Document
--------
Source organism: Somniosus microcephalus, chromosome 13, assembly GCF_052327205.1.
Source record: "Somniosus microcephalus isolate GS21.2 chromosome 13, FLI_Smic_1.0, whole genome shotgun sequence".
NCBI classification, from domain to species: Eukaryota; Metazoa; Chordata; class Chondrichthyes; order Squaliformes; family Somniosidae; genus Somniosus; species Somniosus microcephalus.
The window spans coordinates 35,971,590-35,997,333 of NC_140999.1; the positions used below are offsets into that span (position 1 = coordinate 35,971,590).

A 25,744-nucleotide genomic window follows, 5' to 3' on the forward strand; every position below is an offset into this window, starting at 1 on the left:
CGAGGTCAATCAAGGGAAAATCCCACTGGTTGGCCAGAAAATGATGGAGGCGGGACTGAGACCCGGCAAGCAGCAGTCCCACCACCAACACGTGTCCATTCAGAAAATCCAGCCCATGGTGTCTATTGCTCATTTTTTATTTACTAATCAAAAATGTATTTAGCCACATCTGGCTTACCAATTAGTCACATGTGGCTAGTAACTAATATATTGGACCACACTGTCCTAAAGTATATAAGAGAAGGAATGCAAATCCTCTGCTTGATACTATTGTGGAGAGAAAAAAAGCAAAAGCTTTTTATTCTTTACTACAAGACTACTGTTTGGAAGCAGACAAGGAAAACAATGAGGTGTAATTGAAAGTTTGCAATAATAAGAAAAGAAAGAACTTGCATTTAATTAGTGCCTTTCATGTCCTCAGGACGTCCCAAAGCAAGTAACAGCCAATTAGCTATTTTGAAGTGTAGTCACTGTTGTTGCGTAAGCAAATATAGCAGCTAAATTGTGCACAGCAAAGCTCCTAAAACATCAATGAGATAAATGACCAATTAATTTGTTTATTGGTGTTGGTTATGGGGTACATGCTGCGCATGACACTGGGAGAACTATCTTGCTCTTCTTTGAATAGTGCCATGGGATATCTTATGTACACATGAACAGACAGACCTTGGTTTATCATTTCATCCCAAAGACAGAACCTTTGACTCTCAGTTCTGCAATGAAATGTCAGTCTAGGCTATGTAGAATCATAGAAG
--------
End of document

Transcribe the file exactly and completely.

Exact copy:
Source organism: Somniosus microcephalus, chromosome 13, assembly GCF_052327205.1.
Source record: "Somniosus microcephalus isolate GS21.2 chromosome 13, FLI_Smic_1.0, whole genome shotgun sequence".
NCBI classification, from domain to species: Eukaryota; Metazoa; Chordata; class Chondrichthyes; order Squaliformes; family Somniosidae; genus Somniosus; species Somniosus microcephalus.
The window spans coordinates 35,971,590-35,997,333 of NC_140999.1; the positions used below are offsets into that span (position 1 = coordinate 35,971,590).

A 25,744-nucleotide genomic window follows, 5' to 3' on the forward strand; every position below is an offset into this window, starting at 1 on the left:
CGAGGTCAATCAAGGGAAAATCCCACTGGTTGGCCAGAAAATGATGGAGGCGGGACTGAGACCCGGCAAGCAGCAGTCCCACCACCAACACGTGTCCATTCAGAAAATCCAGCCCATGGTGTCTATTGCTCATTTTTTATTTACTAATCAAAAATGTATTTAGCCACATCTGGCTTACCAATTAGTCACATGTGGCTAGTAACTAATATATTGGACCACACTGTCCTAAAGTATATAAGAGAAGGAATGCAAATCCTCTGCTTGATACTATTGTGGAGAGAAAAAAAGCAAAAGCTTTTTATTCTTTACTACAAGACTACTGTTTGGAAGCAGACAAGGAAAACAATGAGGTGTAATTGAAAGTTTGCAATAATAAGAAAAGAAAGAACTTGCATTTAATTAGTGCCTTTCATGTCCTCAGGACGTCCCAAAGCAAGTAACAGCCAATTAGCTATTTTGAAGTGTAGTCACTGTTGTTGCGTAAGCAAATATAGCAGCTAAATTGTGCACAGCAAAGCTCCTAAAACATCAATGAGATAAATGACCAATTAATTTGTTTATTGGTGTTGGTTATGGGGTACATGCTGCGCATGACACTGGGAGAACTATCTTGCTCTTCTTTGAATAGTGCCATGGGATATCTTATGTACACATGAACAGACAGACCTTGGTTTATCATTTCATCCCAAAGACAGAACCTTTGACTCTCAGTTCTGCAATGAAATGTCAGTCTAGGCTATGTAGAATCATAGAAG